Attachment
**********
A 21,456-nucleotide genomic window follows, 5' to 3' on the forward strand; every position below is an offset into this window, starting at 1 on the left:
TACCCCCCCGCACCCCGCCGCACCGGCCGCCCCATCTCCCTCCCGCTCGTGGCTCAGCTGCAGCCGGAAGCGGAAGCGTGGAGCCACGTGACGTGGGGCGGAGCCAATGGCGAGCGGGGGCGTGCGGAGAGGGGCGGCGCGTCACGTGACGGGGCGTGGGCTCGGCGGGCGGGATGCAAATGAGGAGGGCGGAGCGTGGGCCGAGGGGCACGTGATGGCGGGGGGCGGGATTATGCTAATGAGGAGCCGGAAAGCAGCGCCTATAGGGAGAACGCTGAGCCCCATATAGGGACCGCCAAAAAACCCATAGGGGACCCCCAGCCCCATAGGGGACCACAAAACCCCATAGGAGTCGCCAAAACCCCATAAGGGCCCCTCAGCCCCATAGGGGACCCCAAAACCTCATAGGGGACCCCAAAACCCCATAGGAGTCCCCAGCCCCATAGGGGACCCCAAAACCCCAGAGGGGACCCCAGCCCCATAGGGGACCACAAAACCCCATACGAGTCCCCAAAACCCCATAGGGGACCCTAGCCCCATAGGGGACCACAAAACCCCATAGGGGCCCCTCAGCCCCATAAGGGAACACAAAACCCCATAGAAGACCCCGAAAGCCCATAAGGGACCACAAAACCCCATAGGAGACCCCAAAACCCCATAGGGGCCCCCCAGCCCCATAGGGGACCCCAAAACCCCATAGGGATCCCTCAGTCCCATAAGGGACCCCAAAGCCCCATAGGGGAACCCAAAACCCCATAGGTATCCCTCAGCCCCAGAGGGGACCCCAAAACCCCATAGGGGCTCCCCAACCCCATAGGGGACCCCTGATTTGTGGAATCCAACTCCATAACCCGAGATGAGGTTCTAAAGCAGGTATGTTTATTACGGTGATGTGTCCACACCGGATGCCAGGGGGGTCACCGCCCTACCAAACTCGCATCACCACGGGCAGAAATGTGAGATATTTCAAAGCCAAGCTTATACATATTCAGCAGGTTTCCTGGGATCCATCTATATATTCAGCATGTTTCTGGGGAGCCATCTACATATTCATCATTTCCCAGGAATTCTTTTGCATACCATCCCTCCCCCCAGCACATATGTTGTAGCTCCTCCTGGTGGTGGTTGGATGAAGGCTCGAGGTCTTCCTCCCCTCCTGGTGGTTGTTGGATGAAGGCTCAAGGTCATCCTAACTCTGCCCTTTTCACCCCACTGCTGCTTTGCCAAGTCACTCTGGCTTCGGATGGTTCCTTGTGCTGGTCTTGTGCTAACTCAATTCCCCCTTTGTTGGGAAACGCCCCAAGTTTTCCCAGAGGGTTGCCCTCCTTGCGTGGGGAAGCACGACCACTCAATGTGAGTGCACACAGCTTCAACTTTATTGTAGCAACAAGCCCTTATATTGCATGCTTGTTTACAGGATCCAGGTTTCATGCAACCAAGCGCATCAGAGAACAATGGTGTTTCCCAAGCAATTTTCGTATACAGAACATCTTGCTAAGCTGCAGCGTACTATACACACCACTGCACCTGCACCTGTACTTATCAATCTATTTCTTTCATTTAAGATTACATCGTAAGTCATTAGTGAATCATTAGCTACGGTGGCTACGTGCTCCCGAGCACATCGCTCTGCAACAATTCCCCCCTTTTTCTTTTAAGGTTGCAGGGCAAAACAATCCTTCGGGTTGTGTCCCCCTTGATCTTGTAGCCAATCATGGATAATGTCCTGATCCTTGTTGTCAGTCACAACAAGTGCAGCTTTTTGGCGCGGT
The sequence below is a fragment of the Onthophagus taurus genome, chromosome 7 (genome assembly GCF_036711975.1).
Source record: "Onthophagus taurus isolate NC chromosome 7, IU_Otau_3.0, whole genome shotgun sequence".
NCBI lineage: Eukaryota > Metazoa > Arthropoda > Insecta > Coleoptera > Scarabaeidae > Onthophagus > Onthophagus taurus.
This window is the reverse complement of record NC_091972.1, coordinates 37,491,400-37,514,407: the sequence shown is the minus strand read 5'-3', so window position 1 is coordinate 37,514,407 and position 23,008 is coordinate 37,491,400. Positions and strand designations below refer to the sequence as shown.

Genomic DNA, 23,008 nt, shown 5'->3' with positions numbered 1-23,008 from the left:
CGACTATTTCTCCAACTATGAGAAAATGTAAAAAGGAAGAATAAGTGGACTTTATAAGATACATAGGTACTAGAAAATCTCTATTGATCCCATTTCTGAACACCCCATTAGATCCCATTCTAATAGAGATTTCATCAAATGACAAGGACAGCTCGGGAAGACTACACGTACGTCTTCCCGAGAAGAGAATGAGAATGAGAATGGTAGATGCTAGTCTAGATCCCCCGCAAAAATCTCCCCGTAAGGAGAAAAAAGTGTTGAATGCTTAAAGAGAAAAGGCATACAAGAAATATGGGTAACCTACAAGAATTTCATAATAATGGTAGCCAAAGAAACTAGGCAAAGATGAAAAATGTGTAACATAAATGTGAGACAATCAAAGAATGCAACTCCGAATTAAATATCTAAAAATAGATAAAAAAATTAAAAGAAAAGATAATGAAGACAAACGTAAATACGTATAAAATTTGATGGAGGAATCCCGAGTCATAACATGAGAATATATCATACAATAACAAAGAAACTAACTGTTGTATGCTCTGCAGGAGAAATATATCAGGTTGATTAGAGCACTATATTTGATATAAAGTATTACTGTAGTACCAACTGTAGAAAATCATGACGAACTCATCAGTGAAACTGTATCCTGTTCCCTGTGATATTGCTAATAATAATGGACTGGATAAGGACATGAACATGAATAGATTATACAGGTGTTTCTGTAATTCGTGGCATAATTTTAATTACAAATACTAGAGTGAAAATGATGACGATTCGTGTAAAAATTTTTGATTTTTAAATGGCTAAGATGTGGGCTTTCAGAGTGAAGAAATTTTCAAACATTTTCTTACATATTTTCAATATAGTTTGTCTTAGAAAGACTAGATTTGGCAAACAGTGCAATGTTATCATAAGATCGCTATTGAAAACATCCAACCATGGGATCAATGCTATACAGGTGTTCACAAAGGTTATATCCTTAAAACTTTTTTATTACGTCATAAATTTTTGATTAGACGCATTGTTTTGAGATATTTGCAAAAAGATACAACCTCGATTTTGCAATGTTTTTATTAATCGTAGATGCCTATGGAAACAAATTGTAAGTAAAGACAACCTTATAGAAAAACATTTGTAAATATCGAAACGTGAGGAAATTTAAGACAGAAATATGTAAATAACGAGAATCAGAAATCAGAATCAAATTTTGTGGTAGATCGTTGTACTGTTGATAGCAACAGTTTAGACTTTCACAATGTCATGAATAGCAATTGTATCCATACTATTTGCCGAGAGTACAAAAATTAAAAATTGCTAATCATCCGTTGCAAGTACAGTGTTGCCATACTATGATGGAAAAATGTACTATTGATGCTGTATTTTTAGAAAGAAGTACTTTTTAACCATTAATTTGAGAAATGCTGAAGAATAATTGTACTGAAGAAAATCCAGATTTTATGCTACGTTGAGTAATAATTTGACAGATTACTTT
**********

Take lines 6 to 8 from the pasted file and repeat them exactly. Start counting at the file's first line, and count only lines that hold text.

This window is the reverse complement of record NC_091972.1, coordinates 37,491,400-37,514,407: the sequence shown is the minus strand read 5'-3', so window position 1 is coordinate 37,514,407 and position 23,008 is coordinate 37,491,400. Positions and strand designations below refer to the sequence as shown.

Genomic DNA, 23,008 nt, shown 5'->3' with positions numbered 1-23,008 from the left:
CGACTATTTCTCCAACTATGAGAAAATGTAAAAAGGAAGAATAAGTGGACTTTATAAGATACATAGGTACTAGAAAATCTCTATTGATCCCATTTCTGAACACCCCATTAGATCCCATTCTAATAGAGATTTCATCAAATGACAAGGACAGCTCGGGAAGACTACACGTACGTCTTCCCGAGAAGAGAATGAGAATGAGAATGGTAGATGCTAGTCTAGATCCCCCGCAAAAATCTCCCCGTAAGGAGAAAAAAGTGTTGAATGCTTAAAGAGAAAAGGCATACAAGAAATATGGGTAACCTACAAGAATTTCATAATAATGGTAGCCAAAGAAACTAGGCAAAGATGAAAAATGTGTAACATAAATGTGAGACAATCAAAGAATGCAACTCCGAATTAAATATCTAAAAATAGATAAAAAAATTAAAAGAAAAGATAATGAAGACAAACGTAAATACGTATAAAATTTGATGGAGGAATCCCGAGTCATAACATGAGAATATATCATACAATAACAAAGAAACTAACTGTTGTATGCTCTGCAGGAGAAATATATCAGGTTGATTAGAGCACTATATTTGATATAAAGTATTACTGTAGTACCAACTGTAGAAAATCATGACGAACTCATCAGTGAAACTGTATCCTGTTCCCTGTGATATTGCTAATAATAATGGACTGGATAAGGACATGAACATGAATAGATTATACAGGTGTTTCTGTAATTCGTGGCATAATTTTAATTACAAATACTAGAGTGAAAATGATGACGATTCGTGTAAAAATTTTTGATTTTTAAATGGCTAAGATGTGGGCTTTCAGAGTGAAGAAATTTTCAAACATTTTCTTACATATTTTCAATATAGTTTGTCTTAGAAAGACTAGATTTGGCAAACAGTGCAATGTTATCATAAGATCGCTATTGAAAACATCCAACCATGGGATCAATGCTATACAGGTGTTCACAAAGGTTATATCCTTAAAACTTTTTTATTACGTCATAAATTTTTGATTAGACGCATTGTTTTGAGATATTTGCAAAAAGATACAACCTCGATTTTGCAATGTTTTTATTAATCGTAGATGCCTATGGAAACAAATTGTAAGTAAAGACAACCTTATAGAAAAACATTTGTAAATATCGAAACGTGAGGAAATTTAAGACAGAAATATGTAAATAACGAGAATCAGAAATCAGAATCAAATTTTGTGGTAGATCGTTGTACTGTTGATAGCAACAGTTTAGACTTTCACAATGTCATGAATAGCAATTGTATCCATACTATTTGCCGAGAGTACAAAAATTAAAAATTGCTAATCATCCGTTGCAAGTACAGTGTTGCCATACTATGATGGAAAAATGTACTATTGATGCTGTATTTTTAGAAAGAAGTACTTTTTAACCATTAATTTGAGAAATGCTGAAGAATAATTGTACTGAAGAAAATCCAGATTTTATGCTACGTTGAGTAATAATTTGACAGATTACTTT